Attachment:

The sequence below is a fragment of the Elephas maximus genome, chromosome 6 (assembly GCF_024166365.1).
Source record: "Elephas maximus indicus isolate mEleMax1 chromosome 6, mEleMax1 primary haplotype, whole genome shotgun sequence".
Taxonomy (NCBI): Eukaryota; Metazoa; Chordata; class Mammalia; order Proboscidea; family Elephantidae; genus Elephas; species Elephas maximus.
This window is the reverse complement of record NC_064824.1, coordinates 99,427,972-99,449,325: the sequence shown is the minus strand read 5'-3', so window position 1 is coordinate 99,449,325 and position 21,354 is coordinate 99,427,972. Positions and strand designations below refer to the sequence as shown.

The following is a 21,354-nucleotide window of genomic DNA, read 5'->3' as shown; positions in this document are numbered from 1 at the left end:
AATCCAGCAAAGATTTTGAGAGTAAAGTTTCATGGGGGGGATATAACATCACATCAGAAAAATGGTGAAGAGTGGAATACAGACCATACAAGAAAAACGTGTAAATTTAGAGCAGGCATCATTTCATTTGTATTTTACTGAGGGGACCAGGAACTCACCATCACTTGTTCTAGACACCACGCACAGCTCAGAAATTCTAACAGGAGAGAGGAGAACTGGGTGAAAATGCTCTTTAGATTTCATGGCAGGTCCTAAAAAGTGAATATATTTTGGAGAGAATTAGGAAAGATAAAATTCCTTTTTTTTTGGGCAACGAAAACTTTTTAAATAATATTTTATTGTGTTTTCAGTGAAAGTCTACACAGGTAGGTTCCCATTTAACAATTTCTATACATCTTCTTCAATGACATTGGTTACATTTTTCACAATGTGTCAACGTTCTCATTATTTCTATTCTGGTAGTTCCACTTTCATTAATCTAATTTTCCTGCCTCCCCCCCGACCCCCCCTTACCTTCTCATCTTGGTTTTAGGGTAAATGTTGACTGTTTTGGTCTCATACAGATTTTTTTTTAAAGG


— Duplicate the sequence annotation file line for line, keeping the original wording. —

The sequence below is a fragment of the Elephas maximus genome, chromosome 6 (assembly GCF_024166365.1).
Source record: "Elephas maximus indicus isolate mEleMax1 chromosome 6, mEleMax1 primary haplotype, whole genome shotgun sequence".
Taxonomy (NCBI): Eukaryota; Metazoa; Chordata; class Mammalia; order Proboscidea; family Elephantidae; genus Elephas; species Elephas maximus.
This window is the reverse complement of record NC_064824.1, coordinates 99,427,972-99,449,325: the sequence shown is the minus strand read 5'-3', so window position 1 is coordinate 99,449,325 and position 21,354 is coordinate 99,427,972. Positions and strand designations below refer to the sequence as shown.

The following is a 21,354-nucleotide window of genomic DNA, read 5'->3' as shown; positions in this document are numbered from 1 at the left end:
AATCCAGCAAAGATTTTGAGAGTAAAGTTTCATGGGGGGGATATAACATCACATCAGAAAAATGGTGAAGAGTGGAATACAGACCATACAAGAAAAACGTGTAAATTTAGAGCAGGCATCATTTCATTTGTATTTTACTGAGGGGACCAGGAACTCACCATCACTTGTTCTAGACACCACGCACAGCTCAGAAATTCTAACAGGAGAGAGGAGAACTGGGTGAAAATGCTCTTTAGATTTCATGGCAGGTCCTAAAAAGTGAATATATTTTGGAGAGAATTAGGAAAGATAAAATTCCTTTTTTTTTGGGCAACGAAAACTTTTTAAATAATATTTTATTGTGTTTTCAGTGAAAGTCTACACAGGTAGGTTCCCATTTAACAATTTCTATACATCTTCTTCAATGACATTGGTTACATTTTTCACAATGTGTCAACGTTCTCATTATTTCTATTCTGGTAGTTCCACTTTCATTAATCTAATTTTCCTGCCTCCCCCCCGACCCCCCCTTACCTTCTCATCTTGGTTTTAGGGTAAATGTTGACTGTTTTGGTCTCATACAGATTTTTTTTTAAAGG